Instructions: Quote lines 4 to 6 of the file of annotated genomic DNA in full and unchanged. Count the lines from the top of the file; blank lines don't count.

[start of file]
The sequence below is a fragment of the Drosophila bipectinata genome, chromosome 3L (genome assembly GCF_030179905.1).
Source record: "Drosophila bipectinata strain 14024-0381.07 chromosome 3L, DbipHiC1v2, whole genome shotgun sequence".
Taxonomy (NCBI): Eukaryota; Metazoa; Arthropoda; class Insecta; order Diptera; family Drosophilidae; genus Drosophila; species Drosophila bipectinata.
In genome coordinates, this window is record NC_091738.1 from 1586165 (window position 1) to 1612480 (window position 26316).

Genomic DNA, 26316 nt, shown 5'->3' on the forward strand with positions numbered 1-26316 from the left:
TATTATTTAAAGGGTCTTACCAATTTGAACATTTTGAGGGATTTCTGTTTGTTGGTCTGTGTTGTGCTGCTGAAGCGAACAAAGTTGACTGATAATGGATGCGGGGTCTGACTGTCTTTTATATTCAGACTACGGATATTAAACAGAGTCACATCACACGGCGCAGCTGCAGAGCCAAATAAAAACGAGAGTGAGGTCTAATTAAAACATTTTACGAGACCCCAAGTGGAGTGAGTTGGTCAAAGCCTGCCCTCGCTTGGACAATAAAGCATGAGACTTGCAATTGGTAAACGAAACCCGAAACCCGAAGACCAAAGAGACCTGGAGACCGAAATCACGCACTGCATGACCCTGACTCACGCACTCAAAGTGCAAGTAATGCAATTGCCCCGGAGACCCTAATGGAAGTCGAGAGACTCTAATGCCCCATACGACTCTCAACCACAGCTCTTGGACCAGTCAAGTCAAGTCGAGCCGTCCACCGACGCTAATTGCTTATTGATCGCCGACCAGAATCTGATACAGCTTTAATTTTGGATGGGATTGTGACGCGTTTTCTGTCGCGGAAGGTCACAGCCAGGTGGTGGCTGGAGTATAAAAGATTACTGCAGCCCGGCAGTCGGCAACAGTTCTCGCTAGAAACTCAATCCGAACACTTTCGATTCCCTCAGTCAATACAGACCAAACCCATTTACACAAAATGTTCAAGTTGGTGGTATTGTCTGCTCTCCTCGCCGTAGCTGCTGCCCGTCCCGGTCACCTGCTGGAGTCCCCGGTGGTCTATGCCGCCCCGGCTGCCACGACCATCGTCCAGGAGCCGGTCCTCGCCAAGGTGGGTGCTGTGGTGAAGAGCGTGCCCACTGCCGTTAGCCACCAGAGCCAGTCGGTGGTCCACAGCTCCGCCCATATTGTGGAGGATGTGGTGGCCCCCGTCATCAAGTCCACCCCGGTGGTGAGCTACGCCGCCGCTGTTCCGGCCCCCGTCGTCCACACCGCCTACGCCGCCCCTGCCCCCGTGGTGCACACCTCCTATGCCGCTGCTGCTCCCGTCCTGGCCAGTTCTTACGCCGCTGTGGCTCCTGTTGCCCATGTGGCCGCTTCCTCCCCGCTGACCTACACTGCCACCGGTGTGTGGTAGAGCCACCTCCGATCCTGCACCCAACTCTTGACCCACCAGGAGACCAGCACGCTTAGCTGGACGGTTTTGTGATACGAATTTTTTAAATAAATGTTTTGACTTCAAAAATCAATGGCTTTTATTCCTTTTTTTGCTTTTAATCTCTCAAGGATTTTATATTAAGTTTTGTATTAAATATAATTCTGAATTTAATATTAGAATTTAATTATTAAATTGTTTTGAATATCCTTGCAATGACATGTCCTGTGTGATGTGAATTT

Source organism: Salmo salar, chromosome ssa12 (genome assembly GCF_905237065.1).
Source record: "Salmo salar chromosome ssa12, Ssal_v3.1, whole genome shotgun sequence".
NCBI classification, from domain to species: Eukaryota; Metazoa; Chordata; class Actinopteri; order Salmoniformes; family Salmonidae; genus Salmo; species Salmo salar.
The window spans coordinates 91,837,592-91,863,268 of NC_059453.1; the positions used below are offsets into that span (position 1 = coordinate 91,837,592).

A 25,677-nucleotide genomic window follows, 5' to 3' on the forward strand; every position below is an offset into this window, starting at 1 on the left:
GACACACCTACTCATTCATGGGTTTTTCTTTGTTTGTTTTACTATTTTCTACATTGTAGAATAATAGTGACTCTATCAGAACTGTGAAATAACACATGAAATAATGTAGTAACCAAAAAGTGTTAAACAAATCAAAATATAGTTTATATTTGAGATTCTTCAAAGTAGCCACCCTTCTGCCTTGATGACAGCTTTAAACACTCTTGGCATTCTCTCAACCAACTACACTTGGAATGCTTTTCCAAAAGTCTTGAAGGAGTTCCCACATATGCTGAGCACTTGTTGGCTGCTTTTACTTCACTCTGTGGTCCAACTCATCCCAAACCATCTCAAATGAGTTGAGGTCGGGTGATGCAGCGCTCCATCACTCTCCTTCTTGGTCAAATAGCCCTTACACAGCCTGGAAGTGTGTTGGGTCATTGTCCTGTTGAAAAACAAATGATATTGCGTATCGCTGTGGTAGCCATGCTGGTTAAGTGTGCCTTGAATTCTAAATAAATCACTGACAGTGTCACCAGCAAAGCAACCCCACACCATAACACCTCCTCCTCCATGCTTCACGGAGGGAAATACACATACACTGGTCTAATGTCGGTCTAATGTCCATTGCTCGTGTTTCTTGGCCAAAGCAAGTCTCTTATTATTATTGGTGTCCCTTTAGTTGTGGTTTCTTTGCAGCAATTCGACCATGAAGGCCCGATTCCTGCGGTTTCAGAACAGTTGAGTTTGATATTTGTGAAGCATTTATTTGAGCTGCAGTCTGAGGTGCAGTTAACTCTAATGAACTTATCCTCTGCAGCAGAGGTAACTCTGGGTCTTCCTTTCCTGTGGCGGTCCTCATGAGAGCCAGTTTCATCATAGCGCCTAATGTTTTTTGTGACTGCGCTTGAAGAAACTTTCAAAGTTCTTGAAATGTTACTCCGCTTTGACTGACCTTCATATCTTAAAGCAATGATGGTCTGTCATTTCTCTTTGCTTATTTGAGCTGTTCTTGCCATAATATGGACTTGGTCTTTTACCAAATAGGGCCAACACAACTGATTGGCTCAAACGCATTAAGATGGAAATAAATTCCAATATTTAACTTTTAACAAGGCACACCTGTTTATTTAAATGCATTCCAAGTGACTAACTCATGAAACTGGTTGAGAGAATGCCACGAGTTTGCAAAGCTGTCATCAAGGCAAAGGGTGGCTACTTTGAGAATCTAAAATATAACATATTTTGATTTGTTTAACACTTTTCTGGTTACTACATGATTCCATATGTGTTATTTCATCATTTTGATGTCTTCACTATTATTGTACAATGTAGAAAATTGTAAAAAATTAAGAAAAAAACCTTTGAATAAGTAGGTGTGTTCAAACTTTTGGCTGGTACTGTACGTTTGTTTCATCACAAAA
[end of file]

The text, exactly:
In genome coordinates, this window is record NC_091738.1 from 1586165 (window position 1) to 1612480 (window position 26316).

Genomic DNA, 26316 nt, shown 5'->3' on the forward strand with positions numbered 1-26316 from the left:
TATTATTTAAAGGGTCTTACCAATTTGAACATTTTGAGGGATTTCTGTTTGTTGGTCTGTGTTGTGCTGCTGAAGCGAACAAAGTTGACTGATAATGGATGCGGGGTCTGACTGTCTTTTATATTCAGACTACGGATATTAAACAGAGTCACATCACACGGCGCAGCTGCAGAGCCAAATAAAAACGAGAGTGAGGTCTAATTAAAACATTTTACGAGACCCCAAGTGGAGTGAGTTGGTCAAAGCCTGCCCTCGCTTGGACAATAAAGCATGAGACTTGCAATTGGTAAACGAAACCCGAAACCCGAAGACCAAAGAGACCTGGAGACCGAAATCACGCACTGCATGACCCTGACTCACGCACTCAAAGTGCAAGTAATGCAATTGCCCCGGAGACCCTAATGGAAGTCGAGAGACTCTAATGCCCCATACGACTCTCAACCACAGCTCTTGGACCAGTCAAGTCAAGTCGAGCCGTCCACCGACGCTAATTGCTTATTGATCGCCGACCAGAATCTGATACAGCTTTAATTTTGGATGGGATTGTGACGCGTTTTCTGTCGCGGAAGGTCACAGCCAGGTGGTGGCTGGAGTATAAAAGATTACTGCAGCCCGGCAGTCGGCAACAGTTCTCGCTAGAAACTCAATCCGAACACTTTCGATTCCCTCAGTCAATACAGACCAAACCCATTTACACAAAATGTTCAAGTTGGTGGTATTGTCTGCTCTCCTCGCCGTAGCTGCTGCCCGTCCCGGTCACCTGCTGGAGTCCCCGGTGGTCTATGCCGCCCCGGCTGCCACGACCATCGTCCAGGAGCCGGTCCTCGCCAAGGTGGGTGCTGTGGTGAAGAGCGTGCCCACTGCCGTTAGCCACCAGAGCCAGTCGGTGGTCCACAGCTCCGCCCATATTGTGGAGGATGTGGTGGCCCCCGTCATCAAGTCCACCCCGGTGGTGAGCTACGCCGCCGCTGTTCCGGCCCCCGTCGTCCACACCGCCTACGCCGCCCCTGCCCCCGTGGTGCACACCTCCTATGCCGCTGCTGCTCCCGTCCTGGCCAGTTCTTACGCCGCTGTGGCTCCTGTTGCCCATGTGGCCGCTTCCTCCCCGCTGACCTACACTGCCACCGGTGTGTGGTAGAGCCACCTCCGATCCTGCACCCAACTCTTGACCCACCAGGAGACCAGCACGCTTAGCTGGACGGTTTTGTGATACGAATTTTTTAAATAAATGTTTTGACTTCAAAAATCAATGGCTTTTATTCCTTTTTTTGCTTTTAATCTCTCAAGGATTTTATATTAAGTTTTGTATTAAATATAATTCTGAATTTAATATTAGAATTTAATTATTAAATTGTTTTGAATATCCTTGCAATGACATGTCCTGTGTGATGTGAATTT